A Registered Education Savings Plan (RESP) is a special savings account that can help you, your family, or your friends save early for your child’s education after high school. The Government of Canada allows savings for education to grow tax free until your child named in the RESP enrolls in education after high school. The child named in an RESP is known as a beneficiary. A parent, grandparent, other relative, or friend, can open an RESP for a child. The person who opens an RESP is called a subscriber.
When you have an RESP, you can start saving immediately for your child's education in the future. Many parents wonder how much to save. They also wonder how soon they should start. The answer is simple. Save as much as you can afford. Start today. By starting early, tax-sheltered earnings on your savings can grow surprisingly quickly. Further, if you are saving for your child’s education, the Government of Canada will help you with special saving incentives that are only available if you have an RESP, including the Canada Education Savings Grant and the Canada Learning Bond. If you live in Alberta you may also be able to get an additional grant under the Alberta Centennial Education Savings Plan.
A $500.00 Canada Learning Bond is offered by the Government of Canada to help fund your child’s education after high school. Plus $100.00 is available every year until the child turns 15 years old. Conditions apply. Please contact your advisor for details regarding this RESP opportunity.
A BC Training and Education Savings Grant of $1,200.00 is also available for RESP beneficiaries. Like above, conditions apply. Please make sure to discuss this RESP opportunity with your Macnaughton & Ward Financial Services Ltd. advisor.
Once you have decided whether to open a family plan, individual plan, or group plan, ask your RESP provider about your investment choices. Some RESP providers offer a variety of investment choices while others have a set investment plan.It is important to take your time. Ask your RESP provider questions about your investment choices, including the advantages and risks of each. Some of your investment choices may have service fees or penalties. It is important to ask for a list of the fees or penalties that may apply.
As soon as the child named in your plan is enrolled in a qualifying educational program, he or she can start receiving payments from the RESP called Educational Assistance Payments (EAPs).
You can choose from three general types of RESPs: family plans, individual plans, or group plans.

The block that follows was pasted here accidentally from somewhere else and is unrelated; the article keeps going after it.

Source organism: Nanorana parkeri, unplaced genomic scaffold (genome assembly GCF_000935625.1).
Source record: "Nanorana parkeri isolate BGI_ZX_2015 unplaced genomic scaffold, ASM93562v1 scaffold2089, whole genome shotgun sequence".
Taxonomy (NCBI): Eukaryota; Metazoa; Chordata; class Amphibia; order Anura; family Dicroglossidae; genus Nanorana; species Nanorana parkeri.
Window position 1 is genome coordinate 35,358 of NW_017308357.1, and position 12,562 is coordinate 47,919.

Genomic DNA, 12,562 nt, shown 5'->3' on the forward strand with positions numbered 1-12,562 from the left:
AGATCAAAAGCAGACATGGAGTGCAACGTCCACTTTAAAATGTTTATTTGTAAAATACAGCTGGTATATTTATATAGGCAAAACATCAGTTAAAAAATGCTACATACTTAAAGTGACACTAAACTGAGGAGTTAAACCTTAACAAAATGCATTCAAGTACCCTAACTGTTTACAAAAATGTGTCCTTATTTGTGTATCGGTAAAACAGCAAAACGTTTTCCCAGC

In a family plan, you can name one or more children as beneficiaries of the RESP, but they must be related to you. They may be your children, adopted children or grandchildren.
An individual plan is for one beneficiary and the person does not have to be related to you.
A group plan is offered and administered by a group plan dealer, and each plan has its own rules. Usually, group plan dealers must invest the money in low-risk securities such as bonds, treasury bills and guaranteed income certificates (GICs). Generally, you have to sign a contract agreeing to make regular payments into the plan over a certain period of time.
In a group plan, your savings are “pooled” with those of other beneficiaries (or children) of the same age. The amount of money each child gets is based on how much money is in the pool, and on the total number of students in the pool who are in school that year.
You can name only one child in a group plan and the child does not have to be related to you. If the child does not continue with education after high school, your group plan dealer will tell you what will happen.
Since each group plan is different, it is important to ask your group plan dealer for details.
You can open an RESP through an RESP provider. RESP providers include most financial institutions, such as banks and credit unions, as well as group plan dealers and financial services providers. At MWFS we have access to many RESP plans. It is important to choose an RESP provider carefully. Your provider has a role to play throughout the life of your RESP, which can remain open for a maximum of 26 years:
Some RESP providers charge service fees. Some may also limit the amount of money you can put into your plan and tell you how often you can contribute. Before you open an RESP, ask the RESP provider to explain any fees, limits, penalties or requirements to make regular payments that may apply.
Opening an RESP is not difficult. In fact, you just need to take a few simple steps:
Usually, a qualifying educational program is a course of study that lasts at least three weeks in a row, with at least 10 hours of instruction or work each week. A program at a foreign educational institution must last at least 13 weeks.
Qualifying educational programs include apprenticeships, and programs offered by a trade school, CEGEP, college or university.
RESP funds can be used for full or part-time study in a qualifying program.
To find out more about qualifying educational programs contact the RESP Specialists at MWFS today.
If your child decides not to continue education after high school, you may be able to: